Nationalized Healthcare

Author's Note: I Changed My Mind

It is important to be truthful, and although this is one of my favorite hubs, I must declaratively state that I no longer believe in one of the main arguments I stated in this hub. One of my leading arguments for the endorsement of a nationalized health care system is compassion. However, I have come to believe strongly that compassion is a tool used by those who want to take away individual freedom and the rights granted to each American as established during the early days of this nation. I believe freedom is more important, because social reforms ultimately become tools of oppression. Individual freedom is what made this country great, and it needs to be defended to the death, or we will lose it. It may be too late already.

I am not sure about the McCain health insurance plan, it would seem the best compromise we can get in a system that takes away your money and your right to spend it. It is the love child of nationalized health care and the preservation of individual rights, something both the Left and the Right can possibly live with. I have a feeling that as I understand more, I may not agree with a McCain style health insurance policy, but this is where I stand now. Feel free to comment on this foreword as well as the hub or separately in the comment section below.

Much Needed Health Care Reform

Although doctors, patients and the uninsured do not collectively agree or disagree on nationalized health care, one thing is clear: our current system comes woefully short of covering the needs of every US citizen. It is incompassionate and lacks any kind of focus when it comes to providing fair health care benefits to the general population. A secondary issue which cannot be separated from the idea of nationalized health care is whether or not it is fair and right to cover the dregs and unfortunate of society.

The problem with our current system is that even though the US spends more than any other country on health care, (13.9% of GDP in 2001 compared to 9.4% in Canada and 7.6% in the UK), 20% of the population or 43 million people are uninsured. That is because the US government pays subsidies to employers to provide health care, funds programs that take care of the elderly, disabled and minors of families that cannot afford insurance, but does not cover people that do not fall into disabled, minor or elderly categories, and who do not receive medical benefits through their employers nor can afford to pay for their own. In most other developed countries, some form of socialized medicine successfully takes care of the health needs of all their citizens and does not negatively impact the economy. In fact, it's cheaper and more efficient.

Two chief arguments exist against a nationalized health care system. Opponents fear greater government control over the freedoms of participants since if one wants health care, being under a government run health care system will be compulsory. The second objection is that everyone will be paying into the system and those that do not work, those that cannot resolve their own health issues such as drug or alcohol addiction, will get a free ride. This is true. But this second objection is not a good enough reason to reject national health care, too many people who should receive health care and currently do not, would benefit. Not only that, we are already paying higher premiums as an indirect result of uninsured health care recipients, since most patients that use emergency services can never be forced to pay because they have no money in the first place.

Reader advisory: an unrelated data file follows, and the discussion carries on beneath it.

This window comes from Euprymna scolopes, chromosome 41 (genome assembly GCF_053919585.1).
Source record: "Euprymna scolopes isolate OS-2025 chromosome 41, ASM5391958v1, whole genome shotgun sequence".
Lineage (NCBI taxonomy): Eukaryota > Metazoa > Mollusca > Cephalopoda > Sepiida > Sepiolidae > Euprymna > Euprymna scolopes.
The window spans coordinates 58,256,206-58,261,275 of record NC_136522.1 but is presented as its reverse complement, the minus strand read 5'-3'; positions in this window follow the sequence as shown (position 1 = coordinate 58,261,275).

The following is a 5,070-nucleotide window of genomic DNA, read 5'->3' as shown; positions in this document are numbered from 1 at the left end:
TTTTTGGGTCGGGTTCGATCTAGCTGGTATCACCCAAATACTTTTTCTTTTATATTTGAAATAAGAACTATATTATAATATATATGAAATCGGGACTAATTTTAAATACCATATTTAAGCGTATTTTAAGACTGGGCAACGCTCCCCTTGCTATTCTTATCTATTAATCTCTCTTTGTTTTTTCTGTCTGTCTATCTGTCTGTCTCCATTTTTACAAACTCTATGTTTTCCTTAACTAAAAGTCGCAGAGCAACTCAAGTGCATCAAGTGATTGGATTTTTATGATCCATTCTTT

The issue of too much government control can easily be sidestepped by implementing McCain's plan for health care reform. Mainly, to take the current money spent on national health care in the form of employer subsidies and distribute that to individuals across the board. A new system of regulation would have to be put in place of course, the potential for abuse will exist simply because it will be a completely new infrastructure designed to give indirect payouts to users. But this system would be the best of both worlds and wholly appropriate to the American way of life: minimal government control while maintaining a free market and healthy competition.

It is important to give Americans the freedom to choose the best insurance and who their health care provider will be, while ensuring that everyone has a chance to seek medical care when they need it. In fact, except for the way health care insurance is funded, we are already under a form of national health care since tax payers are already paying into it. The problem is how the funding for that health care is distributed. Even under the McCain health plan, not everyone's needs would be met, since without guaranteed coverage, even the best funding distribution plan couldn't possibly cover the needs of every participant.